I love capoeira. Ok, mildly obsessed. This August I have the opportunity to attend an international training and earn my first belt. Besides being terrified of having my ass handed to me, I have Wendell Berry’s words in my mind:
“To live, we must daily break the body and shed the blood of Creation. When we do this knowingly, lovingly, skillfully, reverently, it is a sacrament. When we do it ignorantly, greedily, clumsily, destructively, it is a desecration.”
I am conscious of how much time, energy and material resources-body and blood of creation-this mild obsession requires. Weekly, I train 6 or more hours. That’s time away from my family, friends, other pursuits and responsibilities. I wear a uniform I can’t get from a thrift store. That means finite resources, water and fossil fuels are expended for me. I sometimes drive the half-mile to class, more materials depletion, because I didn’t manage my schedule to include walking.
Just to pursue a hobby.
Every day, necessarily, I break body and shed blood of creation to live. Now I’m contemplating travel, food, accommodations and miscellany for 3 days; draining the earth’s resources solely to satisfy my desire. Traveling invariably requires unsustainable choices and this trip will benefit no one but myself.
In a sermon, a friend once said, “God distract me from myself.” I think about this a lot. Media, industries with their enticing gizmos and programs and even places of worship, keep me preoccupied with myself. As though my hobbies, appearance, health, pleasure, personal and spiritual growth, home décor, all my life’s minutiae, are supposed to dominate my energy, time and money, regardless of their environmental toll. As though it’s perfectly natural, indeed my right, to exhaust natural resources-break body and shed blood of creation-for whatever pleases me.
But to borrow from Star Trek, what is my prime directive?
I don’t think my prime directive is to focus primarily on what benefits or entertains me. Despite propaganda to the contrary, I do not think I was created and lavished with opportunity, intelligence, health and wealth, merely to pursue my own contentment and in the process, trash the planet.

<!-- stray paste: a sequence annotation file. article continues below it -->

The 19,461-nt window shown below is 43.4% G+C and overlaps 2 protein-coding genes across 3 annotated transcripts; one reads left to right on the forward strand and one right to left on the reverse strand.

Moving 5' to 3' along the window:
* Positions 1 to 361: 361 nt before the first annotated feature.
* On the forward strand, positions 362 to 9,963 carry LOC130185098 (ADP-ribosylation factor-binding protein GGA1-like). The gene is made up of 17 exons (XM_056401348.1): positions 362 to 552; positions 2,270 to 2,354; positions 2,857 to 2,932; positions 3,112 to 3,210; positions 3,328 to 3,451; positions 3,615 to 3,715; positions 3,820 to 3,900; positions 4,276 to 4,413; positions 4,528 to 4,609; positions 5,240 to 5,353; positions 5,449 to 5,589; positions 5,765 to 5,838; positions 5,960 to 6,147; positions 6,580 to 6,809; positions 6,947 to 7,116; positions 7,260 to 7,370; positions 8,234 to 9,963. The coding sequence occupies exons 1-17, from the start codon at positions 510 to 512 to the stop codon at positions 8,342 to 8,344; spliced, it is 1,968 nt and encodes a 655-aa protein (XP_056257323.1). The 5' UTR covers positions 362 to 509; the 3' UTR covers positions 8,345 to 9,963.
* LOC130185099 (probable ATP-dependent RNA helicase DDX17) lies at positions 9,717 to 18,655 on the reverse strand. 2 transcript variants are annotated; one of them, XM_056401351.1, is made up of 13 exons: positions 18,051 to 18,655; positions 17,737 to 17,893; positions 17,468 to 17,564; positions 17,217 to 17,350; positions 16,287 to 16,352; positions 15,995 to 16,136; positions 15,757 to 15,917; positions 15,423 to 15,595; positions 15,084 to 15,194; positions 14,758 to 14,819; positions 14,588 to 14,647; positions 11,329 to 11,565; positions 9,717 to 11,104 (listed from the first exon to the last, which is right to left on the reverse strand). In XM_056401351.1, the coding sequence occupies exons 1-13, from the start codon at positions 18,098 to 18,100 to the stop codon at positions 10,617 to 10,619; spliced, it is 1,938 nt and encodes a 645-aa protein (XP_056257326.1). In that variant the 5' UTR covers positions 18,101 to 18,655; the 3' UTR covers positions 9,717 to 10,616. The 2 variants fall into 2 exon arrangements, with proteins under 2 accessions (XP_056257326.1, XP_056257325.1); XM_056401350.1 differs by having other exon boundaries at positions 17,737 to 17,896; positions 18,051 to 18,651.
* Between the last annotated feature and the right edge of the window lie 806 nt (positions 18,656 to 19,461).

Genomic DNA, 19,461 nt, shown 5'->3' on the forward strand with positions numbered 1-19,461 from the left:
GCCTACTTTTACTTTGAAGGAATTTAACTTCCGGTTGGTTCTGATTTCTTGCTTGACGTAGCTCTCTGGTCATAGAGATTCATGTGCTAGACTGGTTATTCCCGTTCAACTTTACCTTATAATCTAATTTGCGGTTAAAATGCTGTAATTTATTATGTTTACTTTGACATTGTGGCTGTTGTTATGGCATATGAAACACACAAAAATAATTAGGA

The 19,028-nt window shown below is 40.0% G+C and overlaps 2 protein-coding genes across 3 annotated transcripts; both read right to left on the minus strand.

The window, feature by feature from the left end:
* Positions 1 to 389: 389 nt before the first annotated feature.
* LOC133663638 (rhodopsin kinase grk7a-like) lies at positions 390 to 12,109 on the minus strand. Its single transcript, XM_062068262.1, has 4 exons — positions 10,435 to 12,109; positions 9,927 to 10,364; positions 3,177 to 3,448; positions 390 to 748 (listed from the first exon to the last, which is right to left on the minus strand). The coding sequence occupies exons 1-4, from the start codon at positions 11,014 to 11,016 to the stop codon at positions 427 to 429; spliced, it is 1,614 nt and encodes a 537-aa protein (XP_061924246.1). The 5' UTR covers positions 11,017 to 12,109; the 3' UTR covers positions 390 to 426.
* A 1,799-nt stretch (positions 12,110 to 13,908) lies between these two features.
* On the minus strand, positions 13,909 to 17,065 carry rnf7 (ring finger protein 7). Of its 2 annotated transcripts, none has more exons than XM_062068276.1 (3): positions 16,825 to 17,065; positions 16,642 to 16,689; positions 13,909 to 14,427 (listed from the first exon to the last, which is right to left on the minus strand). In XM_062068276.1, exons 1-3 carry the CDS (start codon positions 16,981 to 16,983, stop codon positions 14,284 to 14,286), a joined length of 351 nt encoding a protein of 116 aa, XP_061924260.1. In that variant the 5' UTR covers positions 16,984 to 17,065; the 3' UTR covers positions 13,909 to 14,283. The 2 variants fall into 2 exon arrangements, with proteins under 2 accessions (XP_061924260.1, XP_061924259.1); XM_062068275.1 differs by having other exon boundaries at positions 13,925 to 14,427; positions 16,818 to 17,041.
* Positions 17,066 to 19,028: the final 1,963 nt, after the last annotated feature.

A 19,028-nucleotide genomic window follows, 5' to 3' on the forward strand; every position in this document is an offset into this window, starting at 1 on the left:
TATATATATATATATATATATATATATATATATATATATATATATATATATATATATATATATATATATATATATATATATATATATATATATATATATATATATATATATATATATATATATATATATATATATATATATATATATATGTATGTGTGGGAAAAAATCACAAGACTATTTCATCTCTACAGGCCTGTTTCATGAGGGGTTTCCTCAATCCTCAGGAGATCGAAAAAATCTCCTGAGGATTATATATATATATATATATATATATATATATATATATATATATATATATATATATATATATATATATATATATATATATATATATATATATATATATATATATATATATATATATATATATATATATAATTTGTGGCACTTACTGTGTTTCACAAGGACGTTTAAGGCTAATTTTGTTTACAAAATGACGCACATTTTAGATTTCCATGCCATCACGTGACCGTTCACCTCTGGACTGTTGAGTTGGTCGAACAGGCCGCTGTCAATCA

Just before my last class, I read an article about the government’s increasing reliance on drones in what is devolving into unending and unjustifiable ‘war.’ This is on my mind as I’m doing push ups. How can I simultaneously care about Yemeni children being blown up and having nice guns? In fact, the notion of nice guns being a priority and you knowing what I mean by that but maybe not knowing exactly where Yemen is or why we’re terrorizing the Yemeni people, underscores my point. It is easy to telescope my attention to what’s put directly in front of me for my benefit or entertainment. I find encouragement to do so all around me.
What if I relinquished my fabricated directive to be athletic and have nice guns for the real directive to inform (perhaps mobilize) a citizenry of its government’s reign of terror in the Middle East? For this agenda, breaking body and shedding blood of creation would be, as Berry says, sacramental and therefore, worthwhile.
Is it a surprise when governments carry out atrocities while its populace stands by? It’s one thing if a people are too consumed with meeting their basic needs- water, food, shelter-to challenge leaders. But what if we’re preoccupied with Candy Crush Saga or flying across the country to play capoeira?
It’s simple. Because I am finite, when I focus my energy, time and money on my interests I can’t attend to other, more vital things.
Moreover, how can I exhaust finite natural resources, break body and shed blood of creation, to indulge a hobby when God continually distracts me with the world’s suffering?